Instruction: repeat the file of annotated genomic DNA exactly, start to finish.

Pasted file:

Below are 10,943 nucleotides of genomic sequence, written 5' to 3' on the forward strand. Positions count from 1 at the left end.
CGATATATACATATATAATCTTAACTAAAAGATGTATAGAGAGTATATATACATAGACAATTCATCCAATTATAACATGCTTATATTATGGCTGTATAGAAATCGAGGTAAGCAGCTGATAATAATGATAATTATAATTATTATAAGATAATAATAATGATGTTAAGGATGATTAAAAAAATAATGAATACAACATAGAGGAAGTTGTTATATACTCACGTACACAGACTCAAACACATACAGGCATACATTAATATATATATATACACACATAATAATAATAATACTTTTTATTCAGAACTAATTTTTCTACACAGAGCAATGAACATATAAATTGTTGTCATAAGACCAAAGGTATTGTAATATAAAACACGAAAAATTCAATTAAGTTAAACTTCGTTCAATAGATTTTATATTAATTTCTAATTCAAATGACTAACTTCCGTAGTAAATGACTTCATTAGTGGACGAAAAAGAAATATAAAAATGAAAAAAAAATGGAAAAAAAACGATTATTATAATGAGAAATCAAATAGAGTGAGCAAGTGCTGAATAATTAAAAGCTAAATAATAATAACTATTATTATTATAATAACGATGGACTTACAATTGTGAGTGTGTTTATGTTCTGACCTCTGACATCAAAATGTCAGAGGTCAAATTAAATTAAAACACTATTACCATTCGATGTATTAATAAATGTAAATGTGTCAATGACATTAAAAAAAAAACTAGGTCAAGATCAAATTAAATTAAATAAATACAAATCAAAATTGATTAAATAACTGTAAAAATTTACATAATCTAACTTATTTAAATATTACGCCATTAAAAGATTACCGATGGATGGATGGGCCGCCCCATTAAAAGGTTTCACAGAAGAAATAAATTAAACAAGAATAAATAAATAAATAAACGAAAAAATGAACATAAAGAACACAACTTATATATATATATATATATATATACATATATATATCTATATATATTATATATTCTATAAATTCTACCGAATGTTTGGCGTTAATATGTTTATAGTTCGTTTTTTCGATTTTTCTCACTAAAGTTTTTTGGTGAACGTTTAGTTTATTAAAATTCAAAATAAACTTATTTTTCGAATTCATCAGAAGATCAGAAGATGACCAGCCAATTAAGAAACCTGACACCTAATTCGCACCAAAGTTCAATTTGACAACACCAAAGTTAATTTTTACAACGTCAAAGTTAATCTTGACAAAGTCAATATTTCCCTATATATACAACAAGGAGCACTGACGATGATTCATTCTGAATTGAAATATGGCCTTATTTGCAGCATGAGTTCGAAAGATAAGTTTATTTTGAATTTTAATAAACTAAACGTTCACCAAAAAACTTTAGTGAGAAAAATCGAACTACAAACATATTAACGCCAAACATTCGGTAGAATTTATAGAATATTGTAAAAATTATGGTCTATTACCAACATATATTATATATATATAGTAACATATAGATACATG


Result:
Below are 10,943 nucleotides of genomic sequence, written 5' to 3' on the forward strand. Positions count from 1 at the left end.
CGATATATACATATATAATCTTAACTAAAAGATGTATAGAGAGTATATATACATAGACAATTCATCCAATTATAACATGCTTATATTATGGCTGTATAGAAATCGAGGTAAGCAGCTGATAATAATGATAATTATAATTATTATAAGATAATAATAATGATGTTAAGGATGATTAAAAAAATAATGAATACAACATAGAGGAAGTTGTTATATACTCACGTACACAGACTCAAACACATACAGGCATACATTAATATATATATATACACACATAATAATAATAATACTTTTTATTCAGAACTAATTTTTCTACACAGAGCAATGAACATATAAATTGTTGTCATAAGACCAAAGGTATTGTAATATAAAACACGAAAAATTCAATTAAGTTAAACTTCGTTCAATAGATTTTATATTAATTTCTAATTCAAATGACTAACTTCCGTAGTAAATGACTTCATTAGTGGACGAAAAAGAAATATAAAAATGAAAAAAAAATGGAAAAAAAACGATTATTATAATGAGAAATCAAATAGAGTGAGCAAGTGCTGAATAATTAAAAGCTAAATAATAATAACTATTATTATTATAATAACGATGGACTTACAATTGTGAGTGTGTTTATGTTCTGACCTCTGACATCAAAATGTCAGAGGTCAAATTAAATTAAAACACTATTACCATTCGATGTATTAATAAATGTAAATGTGTCAATGACATTAAAAAAAAAACTAGGTCAAGATCAAATTAAATTAAATAAATACAAATCAAAATTGATTAAATAACTGTAAAAATTTACATAATCTAACTTATTTAAATATTACGCCATTAAAAGATTACCGATGGATGGATGGGCCGCCCCATTAAAAGGTTTCACAGAAGAAATAAATTAAACAAGAATAAATAAATAAATAAACGAAAAAATGAACATAAAGAACACAACTTATATATATATATATATATATATACATATATATATCTATATATATTATATATTCTATAAATTCTACCGAATGTTTGGCGTTAATATGTTTATAGTTCGTTTTTTCGATTTTTCTCACTAAAGTTTTTTGGTGAACGTTTAGTTTATTAAAATTCAAAATAAACTTATTTTTCGAATTCATCAGAAGATCAGAAGATGACCAGCCAATTAAGAAACCTGACACCTAATTCGCACCAAAGTTCAATTTGACAACACCAAAGTTAATTTTTACAACGTCAAAGTTAATCTTGACAAAGTCAATATTTCCCTATATATACAACAAGGAGCACTGACGATGATTCATTCTGAATTGAAATATGGCCTTATTTGCAGCATGAGTTCGAAAGATAAGTTTATTTTGAATTTTAATAAACTAAACGTTCACCAAAAAACTTTAGTGAGAAAAATCGAACTACAAACATATTAACGCCAAACATTCGGTAGAATTTATAGAATATTGTAAAAATTATGGTCTATTACCAACATATATTATATATATATAGTAACATATAGATACATG